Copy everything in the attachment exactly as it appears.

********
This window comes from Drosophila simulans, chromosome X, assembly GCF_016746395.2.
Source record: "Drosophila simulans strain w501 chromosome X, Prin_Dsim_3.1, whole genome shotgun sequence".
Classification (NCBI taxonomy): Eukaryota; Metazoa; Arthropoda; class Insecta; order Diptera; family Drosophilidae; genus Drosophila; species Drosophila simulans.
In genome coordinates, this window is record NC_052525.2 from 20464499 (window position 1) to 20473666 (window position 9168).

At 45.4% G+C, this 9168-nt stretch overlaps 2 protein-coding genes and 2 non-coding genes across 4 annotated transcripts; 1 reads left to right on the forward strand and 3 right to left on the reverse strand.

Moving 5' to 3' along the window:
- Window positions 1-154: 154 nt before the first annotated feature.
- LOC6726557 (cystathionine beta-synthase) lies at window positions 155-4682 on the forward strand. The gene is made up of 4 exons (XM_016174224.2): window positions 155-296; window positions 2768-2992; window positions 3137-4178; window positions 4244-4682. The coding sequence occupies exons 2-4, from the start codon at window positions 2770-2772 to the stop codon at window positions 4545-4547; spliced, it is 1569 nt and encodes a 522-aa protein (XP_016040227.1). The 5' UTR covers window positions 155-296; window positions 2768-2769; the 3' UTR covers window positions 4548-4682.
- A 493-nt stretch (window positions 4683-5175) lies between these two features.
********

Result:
This window comes from Drosophila simulans, chromosome X, assembly GCF_016746395.2.
Source record: "Drosophila simulans strain w501 chromosome X, Prin_Dsim_3.1, whole genome shotgun sequence".
Classification (NCBI taxonomy): Eukaryota; Metazoa; Arthropoda; class Insecta; order Diptera; family Drosophilidae; genus Drosophila; species Drosophila simulans.
In genome coordinates, this window is record NC_052525.2 from 20464499 (window position 1) to 20473666 (window position 9168).

At 45.4% G+C, this 9168-nt stretch overlaps 2 protein-coding genes and 2 non-coding genes across 4 annotated transcripts; 1 reads left to right on the forward strand and 3 right to left on the reverse strand.

Moving 5' to 3' along the window:
- Window positions 1-154: 154 nt before the first annotated feature.
- LOC6726557 (cystathionine beta-synthase) lies at window positions 155-4682 on the forward strand. The gene is made up of 4 exons (XM_016174224.2): window positions 155-296; window positions 2768-2992; window positions 3137-4178; window positions 4244-4682. The coding sequence occupies exons 2-4, from the start codon at window positions 2770-2772 to the stop codon at window positions 4545-4547; spliced, it is 1569 nt and encodes a 522-aa protein (XP_016040227.1). The 5' UTR covers window positions 155-296; window positions 2768-2769; the 3' UTR covers window positions 4548-4682.
- A 493-nt stretch (window positions 4683-5175) lies between these two features.